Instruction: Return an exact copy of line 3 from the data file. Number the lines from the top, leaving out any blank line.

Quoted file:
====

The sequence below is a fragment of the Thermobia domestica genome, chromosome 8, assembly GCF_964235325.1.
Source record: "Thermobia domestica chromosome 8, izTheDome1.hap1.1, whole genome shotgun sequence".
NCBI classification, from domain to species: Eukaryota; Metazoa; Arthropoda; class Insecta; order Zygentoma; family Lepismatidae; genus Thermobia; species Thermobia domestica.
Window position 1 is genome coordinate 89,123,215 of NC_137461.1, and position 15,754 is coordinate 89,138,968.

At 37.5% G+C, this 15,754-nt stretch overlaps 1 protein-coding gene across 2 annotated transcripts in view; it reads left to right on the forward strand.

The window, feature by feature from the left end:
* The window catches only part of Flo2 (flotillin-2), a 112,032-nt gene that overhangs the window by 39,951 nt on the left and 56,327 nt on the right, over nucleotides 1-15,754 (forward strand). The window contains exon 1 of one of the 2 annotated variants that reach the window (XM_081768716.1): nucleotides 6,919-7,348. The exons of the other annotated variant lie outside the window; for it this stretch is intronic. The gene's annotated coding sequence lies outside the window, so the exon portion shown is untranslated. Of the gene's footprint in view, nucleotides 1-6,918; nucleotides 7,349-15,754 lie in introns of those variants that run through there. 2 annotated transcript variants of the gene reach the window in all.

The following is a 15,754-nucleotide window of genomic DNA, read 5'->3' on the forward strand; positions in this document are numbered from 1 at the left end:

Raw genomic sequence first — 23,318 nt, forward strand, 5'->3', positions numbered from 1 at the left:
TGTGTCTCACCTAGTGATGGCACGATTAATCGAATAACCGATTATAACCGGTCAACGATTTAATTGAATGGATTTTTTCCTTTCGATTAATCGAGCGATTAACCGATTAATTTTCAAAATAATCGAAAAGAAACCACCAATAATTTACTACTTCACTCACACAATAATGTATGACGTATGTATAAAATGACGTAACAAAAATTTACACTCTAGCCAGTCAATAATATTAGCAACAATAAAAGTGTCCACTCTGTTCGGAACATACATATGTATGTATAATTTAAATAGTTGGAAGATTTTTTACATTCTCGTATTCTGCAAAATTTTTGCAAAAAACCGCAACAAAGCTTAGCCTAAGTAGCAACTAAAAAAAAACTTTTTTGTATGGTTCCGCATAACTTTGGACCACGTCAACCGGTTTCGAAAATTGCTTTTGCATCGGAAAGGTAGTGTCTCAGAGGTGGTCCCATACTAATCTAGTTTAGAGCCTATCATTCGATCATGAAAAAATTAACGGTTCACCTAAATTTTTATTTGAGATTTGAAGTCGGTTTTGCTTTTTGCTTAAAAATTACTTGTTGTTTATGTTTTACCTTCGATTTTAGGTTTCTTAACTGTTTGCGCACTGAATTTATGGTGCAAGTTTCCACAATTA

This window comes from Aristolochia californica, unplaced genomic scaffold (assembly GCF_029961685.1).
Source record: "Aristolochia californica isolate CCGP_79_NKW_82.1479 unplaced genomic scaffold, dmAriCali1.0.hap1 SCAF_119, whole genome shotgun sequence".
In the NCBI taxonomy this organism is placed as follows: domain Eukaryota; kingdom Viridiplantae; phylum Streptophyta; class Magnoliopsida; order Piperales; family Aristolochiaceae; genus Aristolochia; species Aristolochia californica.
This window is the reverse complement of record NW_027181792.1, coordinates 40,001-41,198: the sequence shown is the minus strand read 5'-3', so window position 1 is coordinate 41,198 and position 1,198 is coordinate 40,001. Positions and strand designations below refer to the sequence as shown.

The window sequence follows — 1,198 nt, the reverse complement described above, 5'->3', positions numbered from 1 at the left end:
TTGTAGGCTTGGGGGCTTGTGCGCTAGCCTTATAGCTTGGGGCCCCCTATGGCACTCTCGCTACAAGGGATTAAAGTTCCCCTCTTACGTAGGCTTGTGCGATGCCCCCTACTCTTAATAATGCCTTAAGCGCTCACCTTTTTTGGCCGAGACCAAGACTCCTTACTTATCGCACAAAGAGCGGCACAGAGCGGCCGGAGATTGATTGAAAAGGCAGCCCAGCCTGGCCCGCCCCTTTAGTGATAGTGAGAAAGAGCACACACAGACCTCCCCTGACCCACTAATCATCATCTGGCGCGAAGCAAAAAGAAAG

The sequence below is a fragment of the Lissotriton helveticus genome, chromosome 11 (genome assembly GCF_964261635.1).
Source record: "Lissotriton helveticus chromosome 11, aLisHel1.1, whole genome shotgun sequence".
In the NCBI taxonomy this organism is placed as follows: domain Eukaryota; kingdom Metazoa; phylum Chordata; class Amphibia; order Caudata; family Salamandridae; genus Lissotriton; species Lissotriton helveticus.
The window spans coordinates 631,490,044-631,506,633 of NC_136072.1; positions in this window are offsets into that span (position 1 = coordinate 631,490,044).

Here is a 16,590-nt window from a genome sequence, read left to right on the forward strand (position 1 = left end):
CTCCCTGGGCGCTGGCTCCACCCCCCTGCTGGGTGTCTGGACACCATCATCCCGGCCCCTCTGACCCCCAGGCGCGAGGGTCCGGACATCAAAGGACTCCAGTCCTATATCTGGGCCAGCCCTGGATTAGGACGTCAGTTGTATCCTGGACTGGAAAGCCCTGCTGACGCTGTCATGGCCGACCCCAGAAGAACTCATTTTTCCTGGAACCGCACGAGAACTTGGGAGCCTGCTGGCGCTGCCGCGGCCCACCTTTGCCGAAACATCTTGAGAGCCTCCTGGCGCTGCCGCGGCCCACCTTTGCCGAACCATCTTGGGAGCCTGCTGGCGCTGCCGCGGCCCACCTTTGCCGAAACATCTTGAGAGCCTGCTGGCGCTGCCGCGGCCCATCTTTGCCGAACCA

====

NCBI classification, from domain to species: Eukaryota; Metazoa; Arthropoda; class Insecta; order Zygentoma; family Lepismatidae; genus Thermobia; species Thermobia domestica.